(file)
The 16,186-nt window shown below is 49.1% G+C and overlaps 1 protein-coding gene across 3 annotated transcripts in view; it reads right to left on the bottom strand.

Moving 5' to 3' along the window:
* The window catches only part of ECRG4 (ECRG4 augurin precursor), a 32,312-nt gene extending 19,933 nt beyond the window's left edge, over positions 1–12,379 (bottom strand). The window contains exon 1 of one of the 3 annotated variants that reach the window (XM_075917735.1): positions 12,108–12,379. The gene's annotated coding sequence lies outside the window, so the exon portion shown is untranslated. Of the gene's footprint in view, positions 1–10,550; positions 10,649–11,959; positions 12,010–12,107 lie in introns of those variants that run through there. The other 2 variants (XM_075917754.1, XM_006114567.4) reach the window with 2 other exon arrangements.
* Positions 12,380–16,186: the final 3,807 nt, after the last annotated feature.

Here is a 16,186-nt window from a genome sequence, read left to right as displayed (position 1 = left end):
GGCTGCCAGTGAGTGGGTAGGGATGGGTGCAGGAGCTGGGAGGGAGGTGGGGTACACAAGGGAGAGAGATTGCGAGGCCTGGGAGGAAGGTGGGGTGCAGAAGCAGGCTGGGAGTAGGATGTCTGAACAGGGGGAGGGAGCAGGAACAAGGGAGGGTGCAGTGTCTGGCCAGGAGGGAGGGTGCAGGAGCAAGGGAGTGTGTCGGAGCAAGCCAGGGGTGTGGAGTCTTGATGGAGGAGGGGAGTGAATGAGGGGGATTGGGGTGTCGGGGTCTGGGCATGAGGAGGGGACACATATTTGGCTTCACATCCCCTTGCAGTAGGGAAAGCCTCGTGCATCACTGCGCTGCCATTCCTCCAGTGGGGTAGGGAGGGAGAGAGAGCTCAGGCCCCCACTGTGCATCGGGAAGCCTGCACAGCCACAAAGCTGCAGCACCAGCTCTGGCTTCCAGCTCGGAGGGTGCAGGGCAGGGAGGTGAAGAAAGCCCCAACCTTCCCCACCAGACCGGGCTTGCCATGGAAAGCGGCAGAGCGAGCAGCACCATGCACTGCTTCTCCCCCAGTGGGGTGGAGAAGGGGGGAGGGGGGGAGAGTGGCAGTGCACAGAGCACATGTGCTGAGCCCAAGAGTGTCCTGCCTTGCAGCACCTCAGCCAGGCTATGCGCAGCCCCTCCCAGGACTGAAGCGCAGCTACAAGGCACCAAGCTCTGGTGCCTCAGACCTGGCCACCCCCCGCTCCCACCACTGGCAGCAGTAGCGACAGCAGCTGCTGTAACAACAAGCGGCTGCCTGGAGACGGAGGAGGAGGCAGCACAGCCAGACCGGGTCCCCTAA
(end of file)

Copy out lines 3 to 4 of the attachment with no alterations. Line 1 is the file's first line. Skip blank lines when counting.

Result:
* The window catches only part of ECRG4 (ECRG4 augurin precursor), a 32,312-nt gene extending 19,933 nt beyond the window's left edge, over positions 1–12,379 (bottom strand). The window contains exon 1 of one of the 3 annotated variants that reach the window (XM_075917735.1): positions 12,108–12,379. The gene's annotated coding sequence lies outside the window, so the exon portion shown is untranslated. Of the gene's footprint in view, positions 1–10,550; positions 10,649–11,959; positions 12,010–12,107 lie in introns of those variants that run through there. The other 2 variants (XM_075917754.1, XM_006114567.4) reach the window with 2 other exon arrangements.
* Positions 12,380–16,186: the final 3,807 nt, after the last annotated feature.